The report was illustrated by over 40 large fold-out plates as well as numerous woodcut engravings. The examination extended into the construction of towers, dwellings and illuminating apparatus and included a careful investigation of the manner in which keepers performed their duties, the ability and fidelity of inspectors; the mode of supplying the establishment with oil and other stores, and much more. The report contrasted our methods and equipment with those of Great Britain and France. Of special significance was their recommendation of the adoption of the Fresnel lenticular system of illumination apparatus in place of the old system of Argand lamps and parabolic reflectors.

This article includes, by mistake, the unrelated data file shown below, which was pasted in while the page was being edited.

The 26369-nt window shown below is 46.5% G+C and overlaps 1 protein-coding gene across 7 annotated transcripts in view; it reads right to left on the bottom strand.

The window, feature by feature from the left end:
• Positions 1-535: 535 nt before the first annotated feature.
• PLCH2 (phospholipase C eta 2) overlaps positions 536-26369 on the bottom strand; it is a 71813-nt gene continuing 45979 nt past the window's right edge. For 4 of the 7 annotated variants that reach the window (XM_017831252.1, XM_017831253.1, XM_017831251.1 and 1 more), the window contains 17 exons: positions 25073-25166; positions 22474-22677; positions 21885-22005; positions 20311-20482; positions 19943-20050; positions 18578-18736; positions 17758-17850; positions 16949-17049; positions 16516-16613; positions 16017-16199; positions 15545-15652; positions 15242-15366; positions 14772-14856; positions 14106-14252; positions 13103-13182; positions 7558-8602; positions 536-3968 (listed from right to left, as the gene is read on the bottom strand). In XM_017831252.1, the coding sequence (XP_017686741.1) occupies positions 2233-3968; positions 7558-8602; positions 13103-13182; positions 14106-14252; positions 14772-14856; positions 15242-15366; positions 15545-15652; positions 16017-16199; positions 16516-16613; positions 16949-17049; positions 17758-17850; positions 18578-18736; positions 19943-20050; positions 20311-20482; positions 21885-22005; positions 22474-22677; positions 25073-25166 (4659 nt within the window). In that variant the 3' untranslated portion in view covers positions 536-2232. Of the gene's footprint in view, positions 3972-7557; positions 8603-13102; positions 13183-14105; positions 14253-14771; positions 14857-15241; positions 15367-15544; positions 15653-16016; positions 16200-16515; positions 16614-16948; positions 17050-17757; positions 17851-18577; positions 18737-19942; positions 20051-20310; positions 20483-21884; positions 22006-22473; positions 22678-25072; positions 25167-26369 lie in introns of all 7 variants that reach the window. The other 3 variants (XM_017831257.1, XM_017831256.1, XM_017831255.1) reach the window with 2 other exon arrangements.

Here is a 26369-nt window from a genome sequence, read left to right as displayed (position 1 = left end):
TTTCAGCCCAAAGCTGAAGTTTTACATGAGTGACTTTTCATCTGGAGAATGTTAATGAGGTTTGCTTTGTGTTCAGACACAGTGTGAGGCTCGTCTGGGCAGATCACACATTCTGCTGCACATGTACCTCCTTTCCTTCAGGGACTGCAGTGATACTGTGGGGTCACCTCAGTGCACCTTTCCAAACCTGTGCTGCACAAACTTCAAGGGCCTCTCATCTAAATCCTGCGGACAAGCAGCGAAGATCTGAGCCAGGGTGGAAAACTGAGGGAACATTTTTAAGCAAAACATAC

Shortly after the release of this report, Fifth Auditor Pleasonton rebutted this report in H. R. Report No. 88. Letter From The Secretary Of The Treasury Transmitting A Communication From The Fifth Auditor Of The Treasury Respecting The Light-House System Of The United States, In Reply To A Report Made To The Congress By The Light-House Board. March 23, 1852. In this 82 page reply Mr. Pleasonton defends his administration and attempts to answer several of the criticisms contained in the 1851 report, as well as show the merits of the Light-House Establishment - but times had changed and the die was cast. The 1852 report would become the basis for the complete re-organization of the Light-House establishment and was the basis for the permanent establishment of the “Light-House Board.”